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Subscribe to this list via RSS Blog posts tagged in Wicca

Posted by on in Culture Blogs

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Title: The Hell You Say (Book Three in the Adrien English Mysteries)
Publisher: Just Joshin
Author: Josh Lanyon
Pages: 259 pp
Price: $13.99 (paperback) / $6.99 (ebook)

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Is there a genuine problem in calling Pagan religions polytheistic?

 

Polytheism, the belief in many Gods, has long been associated with Pagan religion. Some deities speak to us, some speak through us.  Some take our bodies over for a while and some bring us to our knees in awe.  Deities manifest differently in some traditions than others, but all appear part of an animate inspirited world bigger than we are, and Pagans find it appropriate to honor, invoke, learn from, and even love these entities.Often personal altars can be syncretistic, as is this one focused on healing entities and energies.

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Recent Comments - Show all comments
  • Gus diZerega
    Gus diZerega says #
    We are on exactly the same page I think!
  • Birch
    Birch says #
    Well, that Quote is merely Gardner's. I get torn honestly. Part of me feels as though One is a disco ball and each deity a singula
  • Gus diZerega
    Gus diZerega says #
    I think there is much truth here Birch. But it becomes paradoxical if read as if we are in some way more fundamental than the God
  • Birch
    Birch says #
    This Monist approach can be summed up here: the Gods are real, not as persons, but as vehicles of power. Much food for thought upo
Pagan News Beagle: Watery Wednesday, June 3

Part of forming a community is defining what that community means. What do we stand for? What are our values? Who is or isn't a member of that community? And what are our goals? Today's stories for Watery Wednesday take a look at the ways in which the Pagan community is defining itself. All this and more for the Pagan News Beagle!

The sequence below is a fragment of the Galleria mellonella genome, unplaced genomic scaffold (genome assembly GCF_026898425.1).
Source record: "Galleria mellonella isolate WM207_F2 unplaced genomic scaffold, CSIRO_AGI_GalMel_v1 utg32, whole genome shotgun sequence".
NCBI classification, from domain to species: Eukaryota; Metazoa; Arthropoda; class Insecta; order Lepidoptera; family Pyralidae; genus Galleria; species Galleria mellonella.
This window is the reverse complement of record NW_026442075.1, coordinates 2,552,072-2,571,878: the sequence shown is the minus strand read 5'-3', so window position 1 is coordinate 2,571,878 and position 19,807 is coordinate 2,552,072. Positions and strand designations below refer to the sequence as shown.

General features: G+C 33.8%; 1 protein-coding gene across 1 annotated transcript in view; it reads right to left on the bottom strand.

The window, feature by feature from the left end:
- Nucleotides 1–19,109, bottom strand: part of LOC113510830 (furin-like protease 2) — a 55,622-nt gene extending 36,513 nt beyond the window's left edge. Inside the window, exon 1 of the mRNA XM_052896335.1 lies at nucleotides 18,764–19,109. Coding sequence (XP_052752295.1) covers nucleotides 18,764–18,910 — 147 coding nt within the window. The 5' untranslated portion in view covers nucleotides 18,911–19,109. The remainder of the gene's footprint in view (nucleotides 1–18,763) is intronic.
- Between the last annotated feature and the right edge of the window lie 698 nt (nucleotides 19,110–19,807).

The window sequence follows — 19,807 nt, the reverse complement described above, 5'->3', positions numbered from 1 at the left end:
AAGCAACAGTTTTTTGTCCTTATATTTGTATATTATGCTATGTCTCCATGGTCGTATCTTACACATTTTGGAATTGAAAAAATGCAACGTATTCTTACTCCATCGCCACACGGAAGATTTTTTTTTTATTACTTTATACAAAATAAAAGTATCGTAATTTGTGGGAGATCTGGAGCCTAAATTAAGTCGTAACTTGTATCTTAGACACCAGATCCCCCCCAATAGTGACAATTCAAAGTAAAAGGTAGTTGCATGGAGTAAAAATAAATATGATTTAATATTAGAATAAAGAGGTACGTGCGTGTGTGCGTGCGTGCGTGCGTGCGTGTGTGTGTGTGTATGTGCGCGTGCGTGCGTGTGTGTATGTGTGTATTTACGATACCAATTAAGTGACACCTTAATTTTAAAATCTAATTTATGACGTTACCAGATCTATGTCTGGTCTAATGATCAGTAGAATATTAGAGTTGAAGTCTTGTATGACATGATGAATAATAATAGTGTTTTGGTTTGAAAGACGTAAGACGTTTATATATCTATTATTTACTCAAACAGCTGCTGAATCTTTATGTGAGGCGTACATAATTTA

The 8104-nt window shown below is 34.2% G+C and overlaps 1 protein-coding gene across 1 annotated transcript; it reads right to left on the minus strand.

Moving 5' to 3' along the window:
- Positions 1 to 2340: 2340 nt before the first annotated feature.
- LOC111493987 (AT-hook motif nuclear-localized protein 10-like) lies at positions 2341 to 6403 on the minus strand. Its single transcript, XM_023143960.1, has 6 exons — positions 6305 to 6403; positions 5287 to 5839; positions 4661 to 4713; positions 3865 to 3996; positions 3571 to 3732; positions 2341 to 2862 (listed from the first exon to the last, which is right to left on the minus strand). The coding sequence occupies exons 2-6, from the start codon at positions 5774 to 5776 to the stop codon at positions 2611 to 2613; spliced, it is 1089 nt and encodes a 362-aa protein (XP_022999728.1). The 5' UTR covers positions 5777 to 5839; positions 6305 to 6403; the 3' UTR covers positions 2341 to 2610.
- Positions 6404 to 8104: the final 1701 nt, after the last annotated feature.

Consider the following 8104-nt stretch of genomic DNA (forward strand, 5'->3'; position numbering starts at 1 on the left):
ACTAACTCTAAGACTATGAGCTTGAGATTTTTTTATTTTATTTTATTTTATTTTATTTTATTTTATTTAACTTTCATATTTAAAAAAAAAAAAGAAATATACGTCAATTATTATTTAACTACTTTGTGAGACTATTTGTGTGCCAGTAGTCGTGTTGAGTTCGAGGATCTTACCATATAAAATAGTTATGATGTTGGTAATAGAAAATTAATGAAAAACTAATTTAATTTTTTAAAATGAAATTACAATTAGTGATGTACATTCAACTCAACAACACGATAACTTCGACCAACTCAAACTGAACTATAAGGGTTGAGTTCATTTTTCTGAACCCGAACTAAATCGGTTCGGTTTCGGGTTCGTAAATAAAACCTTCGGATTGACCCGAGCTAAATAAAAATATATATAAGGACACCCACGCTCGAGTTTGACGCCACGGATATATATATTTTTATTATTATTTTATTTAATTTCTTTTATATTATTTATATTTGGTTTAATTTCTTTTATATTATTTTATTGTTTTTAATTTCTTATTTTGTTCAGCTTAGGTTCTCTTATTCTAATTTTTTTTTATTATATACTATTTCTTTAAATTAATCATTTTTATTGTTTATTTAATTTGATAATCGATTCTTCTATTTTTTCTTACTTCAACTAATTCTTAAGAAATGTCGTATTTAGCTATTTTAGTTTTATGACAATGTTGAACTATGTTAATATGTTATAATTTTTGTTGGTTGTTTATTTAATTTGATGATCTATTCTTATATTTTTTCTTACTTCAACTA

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Pagan News Beagle: Watery Wednesday, May 20

Summer is coming! Several of today's articles we've gathered for the Pagan News Beagle discuss Pagan celebrations of that sunniest and warmest of seasons, both modern and ancient. All this and more in this week's Watery Wednesday!

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Posted by on in Paths Blogs

When my wife and I started the Oak Court (for those of you new to the column, that's the name of our coven, and the street we live on) we weren't setting out to start a coven. Heck, our little gathering didn't even have a name in those early days and certainly wasn't called "The Oak Court." We simply invited a few friends over who weren't involved in any other small-circles or covens and grew from there.  

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Recent comment in this post - Show all comments
  • Ian Phanes
    Ian Phanes says #
    First, I should say that I totally agree with your understanding of coven as chosen family. I tell people that to be in coven with

Posted by on in Paths Blogs

I first came across the term covenstead in Uncle Bucky's Raymond Buckland's Complete Book of Witchcraft. In the Big Blue Book Buckland describes the covenstead as "the name given to the home of the coven (the place where it always, or most often, meets).  Within the Covenstead,* of course, is found the Temple."  I've been a part of several covens over the years, but most of those situations seemed to lack a true covenstead.  Rituals were undertaken in several different locations: a few houses, maybe a park, etc.  Those places were all nice, and my house numbered among them, but they didn't feel like a covenstead.  

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How I Started a Coven, and lost my sole

 

Really, how could I resist that title?

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Recent Comments - Show all comments
  • Byron Ballard
    Byron Ballard says #
    What a wonderful story. I wonder how many other folks will chime in with stories of their list soles. Thanks for commenting! And
  • Annika Mongan
    Annika Mongan says #
    I love this! I am a Witch working at a Christian church (fully out and supported!) and I bike to work every day. One morning I was

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